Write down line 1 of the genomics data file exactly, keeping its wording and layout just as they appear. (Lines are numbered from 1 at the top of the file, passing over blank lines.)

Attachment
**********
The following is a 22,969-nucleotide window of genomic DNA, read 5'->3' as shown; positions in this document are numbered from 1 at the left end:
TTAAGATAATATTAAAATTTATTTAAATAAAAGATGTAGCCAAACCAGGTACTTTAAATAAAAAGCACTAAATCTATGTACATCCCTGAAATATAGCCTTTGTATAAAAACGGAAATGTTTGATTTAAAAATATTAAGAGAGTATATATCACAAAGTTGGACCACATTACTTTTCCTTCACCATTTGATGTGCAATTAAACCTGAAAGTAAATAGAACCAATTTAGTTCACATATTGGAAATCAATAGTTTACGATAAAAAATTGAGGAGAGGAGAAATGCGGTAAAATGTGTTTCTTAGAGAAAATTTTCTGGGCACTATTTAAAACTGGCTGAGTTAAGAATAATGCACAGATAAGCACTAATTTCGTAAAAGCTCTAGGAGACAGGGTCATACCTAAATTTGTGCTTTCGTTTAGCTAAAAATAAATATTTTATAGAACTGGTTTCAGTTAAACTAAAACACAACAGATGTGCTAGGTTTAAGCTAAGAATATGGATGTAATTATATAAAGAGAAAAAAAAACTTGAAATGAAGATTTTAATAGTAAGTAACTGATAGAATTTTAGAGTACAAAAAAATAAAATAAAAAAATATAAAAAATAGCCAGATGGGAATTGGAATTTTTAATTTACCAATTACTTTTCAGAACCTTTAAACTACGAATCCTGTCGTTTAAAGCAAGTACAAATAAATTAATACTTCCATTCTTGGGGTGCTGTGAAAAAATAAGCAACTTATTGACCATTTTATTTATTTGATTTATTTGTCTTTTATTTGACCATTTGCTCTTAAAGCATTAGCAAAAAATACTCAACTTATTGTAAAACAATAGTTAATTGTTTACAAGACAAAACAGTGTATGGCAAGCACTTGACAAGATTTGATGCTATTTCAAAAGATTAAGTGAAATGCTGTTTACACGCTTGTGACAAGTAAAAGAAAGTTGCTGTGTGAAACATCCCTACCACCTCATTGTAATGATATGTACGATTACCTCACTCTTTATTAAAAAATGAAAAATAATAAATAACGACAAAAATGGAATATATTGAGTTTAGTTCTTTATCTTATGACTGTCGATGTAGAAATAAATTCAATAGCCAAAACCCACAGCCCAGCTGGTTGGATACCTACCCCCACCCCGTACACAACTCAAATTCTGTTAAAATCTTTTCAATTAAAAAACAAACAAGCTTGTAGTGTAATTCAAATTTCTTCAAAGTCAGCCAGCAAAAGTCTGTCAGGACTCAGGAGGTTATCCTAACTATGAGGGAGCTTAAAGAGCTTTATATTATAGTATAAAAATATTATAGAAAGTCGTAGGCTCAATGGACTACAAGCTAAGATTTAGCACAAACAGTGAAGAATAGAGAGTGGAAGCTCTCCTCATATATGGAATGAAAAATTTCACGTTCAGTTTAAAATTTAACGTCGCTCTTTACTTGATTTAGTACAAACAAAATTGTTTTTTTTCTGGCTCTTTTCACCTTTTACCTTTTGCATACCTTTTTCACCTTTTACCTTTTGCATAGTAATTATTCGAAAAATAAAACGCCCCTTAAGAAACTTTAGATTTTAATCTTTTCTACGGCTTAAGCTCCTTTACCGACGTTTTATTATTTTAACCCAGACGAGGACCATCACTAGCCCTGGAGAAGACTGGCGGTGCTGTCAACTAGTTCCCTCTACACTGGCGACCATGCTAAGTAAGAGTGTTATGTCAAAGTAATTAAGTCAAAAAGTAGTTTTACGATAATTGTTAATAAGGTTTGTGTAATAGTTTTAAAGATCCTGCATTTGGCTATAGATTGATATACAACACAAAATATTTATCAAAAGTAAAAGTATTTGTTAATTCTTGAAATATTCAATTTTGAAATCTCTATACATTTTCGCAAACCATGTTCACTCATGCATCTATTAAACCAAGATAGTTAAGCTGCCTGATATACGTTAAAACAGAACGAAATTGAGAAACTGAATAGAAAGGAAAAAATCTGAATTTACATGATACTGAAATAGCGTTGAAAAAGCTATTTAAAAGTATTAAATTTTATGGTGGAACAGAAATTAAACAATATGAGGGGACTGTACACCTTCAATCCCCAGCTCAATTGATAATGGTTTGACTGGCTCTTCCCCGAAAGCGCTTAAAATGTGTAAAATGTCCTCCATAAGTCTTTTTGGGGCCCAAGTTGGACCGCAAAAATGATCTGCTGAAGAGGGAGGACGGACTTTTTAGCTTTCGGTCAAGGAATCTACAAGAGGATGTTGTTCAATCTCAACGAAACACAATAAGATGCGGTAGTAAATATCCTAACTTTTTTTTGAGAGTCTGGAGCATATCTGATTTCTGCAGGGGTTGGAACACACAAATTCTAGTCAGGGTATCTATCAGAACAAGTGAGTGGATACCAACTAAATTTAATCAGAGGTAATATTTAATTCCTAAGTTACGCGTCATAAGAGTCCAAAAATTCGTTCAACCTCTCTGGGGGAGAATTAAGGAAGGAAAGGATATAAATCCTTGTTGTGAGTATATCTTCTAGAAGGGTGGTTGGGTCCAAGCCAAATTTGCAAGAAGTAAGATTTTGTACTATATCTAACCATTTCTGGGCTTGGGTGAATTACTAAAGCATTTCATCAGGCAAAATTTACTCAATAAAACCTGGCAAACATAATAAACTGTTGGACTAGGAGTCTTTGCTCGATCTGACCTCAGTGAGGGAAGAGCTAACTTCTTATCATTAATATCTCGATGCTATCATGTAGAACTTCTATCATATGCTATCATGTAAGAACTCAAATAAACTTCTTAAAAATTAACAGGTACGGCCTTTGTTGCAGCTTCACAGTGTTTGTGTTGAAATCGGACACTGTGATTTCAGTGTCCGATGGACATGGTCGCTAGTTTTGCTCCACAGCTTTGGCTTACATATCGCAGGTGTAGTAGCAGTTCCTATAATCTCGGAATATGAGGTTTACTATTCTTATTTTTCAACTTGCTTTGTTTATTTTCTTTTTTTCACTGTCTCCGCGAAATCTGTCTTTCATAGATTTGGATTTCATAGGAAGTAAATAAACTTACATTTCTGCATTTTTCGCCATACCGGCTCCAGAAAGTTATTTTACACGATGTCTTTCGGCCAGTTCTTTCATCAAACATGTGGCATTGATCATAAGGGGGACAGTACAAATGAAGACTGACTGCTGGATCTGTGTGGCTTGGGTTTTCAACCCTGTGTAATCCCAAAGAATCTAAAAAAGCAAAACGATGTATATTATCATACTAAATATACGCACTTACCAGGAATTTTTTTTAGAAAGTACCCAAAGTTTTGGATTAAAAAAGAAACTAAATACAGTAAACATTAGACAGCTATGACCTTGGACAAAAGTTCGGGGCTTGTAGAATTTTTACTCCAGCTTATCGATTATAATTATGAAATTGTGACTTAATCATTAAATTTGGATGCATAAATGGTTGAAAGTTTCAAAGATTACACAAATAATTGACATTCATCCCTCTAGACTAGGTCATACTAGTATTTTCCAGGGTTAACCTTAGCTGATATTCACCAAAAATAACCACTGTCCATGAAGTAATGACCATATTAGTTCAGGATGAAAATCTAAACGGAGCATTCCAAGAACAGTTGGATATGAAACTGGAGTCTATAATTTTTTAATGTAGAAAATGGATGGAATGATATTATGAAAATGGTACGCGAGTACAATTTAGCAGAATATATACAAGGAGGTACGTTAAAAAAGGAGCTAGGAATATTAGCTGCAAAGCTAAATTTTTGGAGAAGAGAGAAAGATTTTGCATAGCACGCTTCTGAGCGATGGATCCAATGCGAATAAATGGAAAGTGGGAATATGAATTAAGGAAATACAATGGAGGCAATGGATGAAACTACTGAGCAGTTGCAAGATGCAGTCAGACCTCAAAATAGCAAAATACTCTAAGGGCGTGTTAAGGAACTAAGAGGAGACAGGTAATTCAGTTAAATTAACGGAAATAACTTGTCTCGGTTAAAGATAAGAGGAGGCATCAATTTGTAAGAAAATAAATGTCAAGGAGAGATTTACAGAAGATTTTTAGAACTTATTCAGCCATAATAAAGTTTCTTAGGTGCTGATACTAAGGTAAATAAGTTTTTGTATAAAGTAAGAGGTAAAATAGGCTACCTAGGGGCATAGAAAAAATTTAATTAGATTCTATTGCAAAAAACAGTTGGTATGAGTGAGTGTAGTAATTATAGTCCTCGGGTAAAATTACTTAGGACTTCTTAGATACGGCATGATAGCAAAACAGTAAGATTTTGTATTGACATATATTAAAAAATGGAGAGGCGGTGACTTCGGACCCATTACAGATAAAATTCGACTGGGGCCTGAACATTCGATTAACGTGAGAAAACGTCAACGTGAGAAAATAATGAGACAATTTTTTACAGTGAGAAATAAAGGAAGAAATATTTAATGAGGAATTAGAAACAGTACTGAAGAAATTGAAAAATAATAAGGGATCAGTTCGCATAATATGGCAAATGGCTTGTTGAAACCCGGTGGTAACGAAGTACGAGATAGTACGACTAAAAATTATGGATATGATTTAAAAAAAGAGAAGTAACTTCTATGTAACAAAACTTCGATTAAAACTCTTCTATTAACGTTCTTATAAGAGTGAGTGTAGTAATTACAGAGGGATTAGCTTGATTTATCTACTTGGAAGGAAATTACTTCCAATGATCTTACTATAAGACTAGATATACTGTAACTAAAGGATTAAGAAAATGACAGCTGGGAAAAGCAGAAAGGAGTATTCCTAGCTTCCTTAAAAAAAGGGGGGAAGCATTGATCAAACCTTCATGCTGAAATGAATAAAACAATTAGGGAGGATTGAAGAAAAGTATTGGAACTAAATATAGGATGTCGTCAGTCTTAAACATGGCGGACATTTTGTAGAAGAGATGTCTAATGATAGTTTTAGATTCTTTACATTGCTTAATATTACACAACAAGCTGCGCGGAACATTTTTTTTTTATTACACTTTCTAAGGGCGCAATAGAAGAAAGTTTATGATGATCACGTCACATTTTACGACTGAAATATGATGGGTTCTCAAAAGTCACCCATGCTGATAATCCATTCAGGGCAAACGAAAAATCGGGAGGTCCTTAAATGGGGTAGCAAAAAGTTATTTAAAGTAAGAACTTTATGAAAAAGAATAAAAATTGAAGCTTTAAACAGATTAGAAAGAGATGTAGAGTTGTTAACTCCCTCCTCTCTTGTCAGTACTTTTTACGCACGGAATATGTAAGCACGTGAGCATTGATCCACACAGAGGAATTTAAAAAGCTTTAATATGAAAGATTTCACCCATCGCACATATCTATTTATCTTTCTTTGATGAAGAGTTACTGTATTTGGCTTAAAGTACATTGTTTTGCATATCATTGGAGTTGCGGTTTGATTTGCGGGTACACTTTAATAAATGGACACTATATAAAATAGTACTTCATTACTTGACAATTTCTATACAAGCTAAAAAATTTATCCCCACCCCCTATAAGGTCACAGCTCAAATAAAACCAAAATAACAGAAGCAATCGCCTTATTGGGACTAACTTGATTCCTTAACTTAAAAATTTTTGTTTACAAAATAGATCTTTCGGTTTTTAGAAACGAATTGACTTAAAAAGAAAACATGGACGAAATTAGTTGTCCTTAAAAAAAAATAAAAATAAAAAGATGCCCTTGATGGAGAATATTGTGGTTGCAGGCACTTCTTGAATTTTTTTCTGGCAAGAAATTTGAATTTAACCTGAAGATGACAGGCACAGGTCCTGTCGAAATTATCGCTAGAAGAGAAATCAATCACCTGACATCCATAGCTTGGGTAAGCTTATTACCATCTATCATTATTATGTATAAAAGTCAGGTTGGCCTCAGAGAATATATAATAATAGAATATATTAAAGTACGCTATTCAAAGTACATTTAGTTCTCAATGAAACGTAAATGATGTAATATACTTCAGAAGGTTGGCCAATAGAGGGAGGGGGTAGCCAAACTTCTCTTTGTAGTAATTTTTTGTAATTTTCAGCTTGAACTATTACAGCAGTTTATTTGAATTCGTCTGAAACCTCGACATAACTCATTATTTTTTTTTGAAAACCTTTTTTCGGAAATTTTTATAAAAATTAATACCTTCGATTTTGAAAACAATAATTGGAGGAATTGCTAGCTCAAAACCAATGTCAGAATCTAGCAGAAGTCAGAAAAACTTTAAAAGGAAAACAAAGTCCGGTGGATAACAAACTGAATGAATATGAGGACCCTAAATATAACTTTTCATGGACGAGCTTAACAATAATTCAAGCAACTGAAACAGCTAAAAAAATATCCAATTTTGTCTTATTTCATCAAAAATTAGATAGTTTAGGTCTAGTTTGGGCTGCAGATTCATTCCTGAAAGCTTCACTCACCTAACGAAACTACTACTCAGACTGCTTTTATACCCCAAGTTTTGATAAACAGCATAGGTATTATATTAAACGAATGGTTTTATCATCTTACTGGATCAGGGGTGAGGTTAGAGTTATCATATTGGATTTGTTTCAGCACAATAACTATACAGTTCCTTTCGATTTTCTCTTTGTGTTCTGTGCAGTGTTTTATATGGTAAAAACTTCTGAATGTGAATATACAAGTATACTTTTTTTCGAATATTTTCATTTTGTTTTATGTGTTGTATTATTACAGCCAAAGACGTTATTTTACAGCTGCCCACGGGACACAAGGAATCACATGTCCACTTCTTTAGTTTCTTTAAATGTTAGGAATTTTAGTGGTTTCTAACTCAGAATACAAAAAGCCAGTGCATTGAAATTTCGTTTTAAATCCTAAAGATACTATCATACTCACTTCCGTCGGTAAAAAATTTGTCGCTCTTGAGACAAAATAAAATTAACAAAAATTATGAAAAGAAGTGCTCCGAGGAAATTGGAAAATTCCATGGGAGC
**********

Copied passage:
The following is a 22,969-nucleotide window of genomic DNA, read 5'->3' as shown; positions in this document are numbered from 1 at the left end: